A reader of my and Eli Pollak's media comment columns in the Jerusalem Post from Kiryat Biaalik wrote:
While I found Yisrael Medad's and Eli Pollak's article interesting, ("2015 ends and 2016 begins," December 31) I was distracted and surprised by 2 errors in the usage of the words, " data and media." Both words are plural and must be used with plural articles and verbs, i.e. These data are, The media act, etc.
Considering Medad and Pollak write exclusively about media matters, one would assume they are able to use Latin-based words, like media, correctly.
Actually, no. The writer is incorrect.
The simple, short answer is that both forms are acceptable.
There are count nouns and mass nouns and they permit the interchange of seemingly original Latin forms.
The noun "data", the plural of "datum", can be used as singular or plural in meaning: this data; these data; there is no data. The noun "agenda", originally the plural of "agendum", is generally used as a singular noun: today's agenda; a lengthy agenda.
Data and media can take either a singular or plural verb in standard English, but be consistent within a piece of writing, always check the style policy of your organization, and make yourself familiar with the grammatical debate that exists around them. Following these simple tips will ensure that you won’t come to the attention of the grammar police!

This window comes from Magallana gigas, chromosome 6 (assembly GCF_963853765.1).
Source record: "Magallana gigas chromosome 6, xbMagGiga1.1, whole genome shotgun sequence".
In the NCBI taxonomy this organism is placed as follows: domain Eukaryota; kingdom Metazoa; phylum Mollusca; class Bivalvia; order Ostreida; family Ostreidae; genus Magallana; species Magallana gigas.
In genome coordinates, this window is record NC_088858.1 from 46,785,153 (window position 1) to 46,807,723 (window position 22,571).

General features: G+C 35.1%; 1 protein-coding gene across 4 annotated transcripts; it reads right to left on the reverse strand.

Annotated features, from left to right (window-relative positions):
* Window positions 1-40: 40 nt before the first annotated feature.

There are also a few Latin plurals like data, which some insist should always be plural. But hardly anyone ever talks about one datum, and though people write things like There are few data, they never tell you how many data they have (We have collected 972 data). Some of these Latin plurals have lost their singulars, like trivia, agenda, and stamina, while others are slowly moving in that direction, like media.
Oh, and grump as a verb? See here:
: grumble, complain
: to utter in a grumpy manner